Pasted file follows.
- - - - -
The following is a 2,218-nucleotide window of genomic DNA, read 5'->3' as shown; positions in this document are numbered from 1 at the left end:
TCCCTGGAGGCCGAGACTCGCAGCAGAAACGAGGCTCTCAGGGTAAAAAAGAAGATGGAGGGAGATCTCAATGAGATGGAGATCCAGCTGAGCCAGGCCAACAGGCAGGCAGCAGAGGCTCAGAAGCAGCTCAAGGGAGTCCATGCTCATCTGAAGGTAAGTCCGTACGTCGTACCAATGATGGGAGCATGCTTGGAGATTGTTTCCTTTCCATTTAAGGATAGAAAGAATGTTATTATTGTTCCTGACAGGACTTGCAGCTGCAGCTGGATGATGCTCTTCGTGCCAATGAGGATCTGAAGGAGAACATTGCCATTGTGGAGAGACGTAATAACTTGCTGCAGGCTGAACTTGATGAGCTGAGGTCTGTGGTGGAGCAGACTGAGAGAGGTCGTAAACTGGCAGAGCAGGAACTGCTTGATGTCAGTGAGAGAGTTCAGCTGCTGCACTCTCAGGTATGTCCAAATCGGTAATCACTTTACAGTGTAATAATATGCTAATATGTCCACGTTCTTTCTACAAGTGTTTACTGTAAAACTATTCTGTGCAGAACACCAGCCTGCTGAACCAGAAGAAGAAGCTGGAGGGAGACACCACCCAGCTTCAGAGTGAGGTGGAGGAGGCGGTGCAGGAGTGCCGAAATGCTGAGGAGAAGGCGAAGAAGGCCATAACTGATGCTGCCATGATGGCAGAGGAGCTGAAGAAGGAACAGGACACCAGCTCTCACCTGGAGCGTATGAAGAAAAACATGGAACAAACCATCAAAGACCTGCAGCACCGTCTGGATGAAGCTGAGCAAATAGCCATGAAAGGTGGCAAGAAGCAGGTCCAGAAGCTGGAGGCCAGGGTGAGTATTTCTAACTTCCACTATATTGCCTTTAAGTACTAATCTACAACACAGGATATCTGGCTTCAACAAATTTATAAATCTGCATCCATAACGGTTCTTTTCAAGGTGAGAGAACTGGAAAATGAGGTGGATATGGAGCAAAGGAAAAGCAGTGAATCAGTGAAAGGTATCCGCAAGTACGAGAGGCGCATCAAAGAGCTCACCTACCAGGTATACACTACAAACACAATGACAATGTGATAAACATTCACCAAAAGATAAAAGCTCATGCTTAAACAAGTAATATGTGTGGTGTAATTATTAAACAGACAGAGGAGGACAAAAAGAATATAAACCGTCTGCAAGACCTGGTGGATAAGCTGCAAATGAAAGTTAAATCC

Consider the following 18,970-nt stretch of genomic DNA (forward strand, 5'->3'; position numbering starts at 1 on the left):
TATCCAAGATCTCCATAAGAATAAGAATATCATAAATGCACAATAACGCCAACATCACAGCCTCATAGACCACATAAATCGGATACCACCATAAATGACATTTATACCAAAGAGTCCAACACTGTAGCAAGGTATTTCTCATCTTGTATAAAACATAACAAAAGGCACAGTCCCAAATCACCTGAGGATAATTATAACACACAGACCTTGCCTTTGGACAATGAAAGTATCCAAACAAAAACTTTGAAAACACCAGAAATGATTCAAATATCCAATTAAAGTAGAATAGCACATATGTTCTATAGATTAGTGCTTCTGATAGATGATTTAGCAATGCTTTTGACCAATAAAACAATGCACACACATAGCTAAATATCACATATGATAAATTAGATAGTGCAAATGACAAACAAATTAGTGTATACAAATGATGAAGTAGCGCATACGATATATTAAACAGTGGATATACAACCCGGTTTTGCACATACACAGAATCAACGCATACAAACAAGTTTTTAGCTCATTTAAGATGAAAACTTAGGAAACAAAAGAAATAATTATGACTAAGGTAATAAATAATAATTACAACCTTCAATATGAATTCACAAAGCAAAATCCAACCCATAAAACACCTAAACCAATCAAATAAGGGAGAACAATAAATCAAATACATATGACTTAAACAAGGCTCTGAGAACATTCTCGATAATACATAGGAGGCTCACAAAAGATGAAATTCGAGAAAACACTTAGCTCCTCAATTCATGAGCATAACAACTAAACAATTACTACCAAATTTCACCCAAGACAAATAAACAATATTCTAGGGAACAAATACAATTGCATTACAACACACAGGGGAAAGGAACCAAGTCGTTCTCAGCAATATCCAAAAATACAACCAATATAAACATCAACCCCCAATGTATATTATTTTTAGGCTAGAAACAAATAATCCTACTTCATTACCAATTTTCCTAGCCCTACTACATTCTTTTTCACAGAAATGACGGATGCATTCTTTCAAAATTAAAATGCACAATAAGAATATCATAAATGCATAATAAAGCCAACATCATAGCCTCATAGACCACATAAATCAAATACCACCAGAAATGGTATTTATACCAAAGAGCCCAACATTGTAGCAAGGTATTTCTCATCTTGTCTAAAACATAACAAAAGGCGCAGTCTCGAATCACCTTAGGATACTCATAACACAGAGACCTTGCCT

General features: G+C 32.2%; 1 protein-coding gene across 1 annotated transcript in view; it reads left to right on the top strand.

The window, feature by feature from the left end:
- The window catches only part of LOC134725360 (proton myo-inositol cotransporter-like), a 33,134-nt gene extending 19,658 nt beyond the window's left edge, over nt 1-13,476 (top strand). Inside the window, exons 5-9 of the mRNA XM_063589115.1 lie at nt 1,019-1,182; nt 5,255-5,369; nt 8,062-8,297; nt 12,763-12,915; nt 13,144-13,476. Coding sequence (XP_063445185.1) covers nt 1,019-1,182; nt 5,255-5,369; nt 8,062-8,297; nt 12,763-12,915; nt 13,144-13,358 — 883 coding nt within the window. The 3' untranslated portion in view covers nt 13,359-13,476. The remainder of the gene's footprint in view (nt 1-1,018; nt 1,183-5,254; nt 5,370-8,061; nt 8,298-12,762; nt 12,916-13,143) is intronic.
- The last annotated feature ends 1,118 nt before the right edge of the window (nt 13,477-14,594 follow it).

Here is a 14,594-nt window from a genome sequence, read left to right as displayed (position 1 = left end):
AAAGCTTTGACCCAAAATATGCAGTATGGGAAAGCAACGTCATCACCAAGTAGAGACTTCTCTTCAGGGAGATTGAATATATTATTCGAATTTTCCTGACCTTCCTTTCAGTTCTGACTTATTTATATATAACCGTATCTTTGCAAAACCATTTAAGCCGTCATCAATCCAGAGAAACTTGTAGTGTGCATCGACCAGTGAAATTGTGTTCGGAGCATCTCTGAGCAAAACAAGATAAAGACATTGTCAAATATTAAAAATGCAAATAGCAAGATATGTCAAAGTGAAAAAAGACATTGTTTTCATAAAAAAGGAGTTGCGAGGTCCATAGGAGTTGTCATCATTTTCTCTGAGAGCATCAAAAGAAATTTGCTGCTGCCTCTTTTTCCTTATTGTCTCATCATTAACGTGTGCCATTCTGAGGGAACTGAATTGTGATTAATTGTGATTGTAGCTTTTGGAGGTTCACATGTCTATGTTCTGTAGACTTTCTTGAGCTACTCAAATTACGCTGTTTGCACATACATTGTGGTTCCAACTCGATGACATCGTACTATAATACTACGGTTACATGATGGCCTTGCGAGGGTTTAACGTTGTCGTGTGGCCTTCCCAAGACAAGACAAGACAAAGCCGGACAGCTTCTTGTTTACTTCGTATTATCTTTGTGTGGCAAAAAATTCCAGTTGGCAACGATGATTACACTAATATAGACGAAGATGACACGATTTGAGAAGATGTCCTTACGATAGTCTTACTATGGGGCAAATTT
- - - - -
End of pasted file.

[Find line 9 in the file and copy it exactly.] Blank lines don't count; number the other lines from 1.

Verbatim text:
Here is a 14,594-nt window from a genome sequence, read left to right as displayed (position 1 = left end):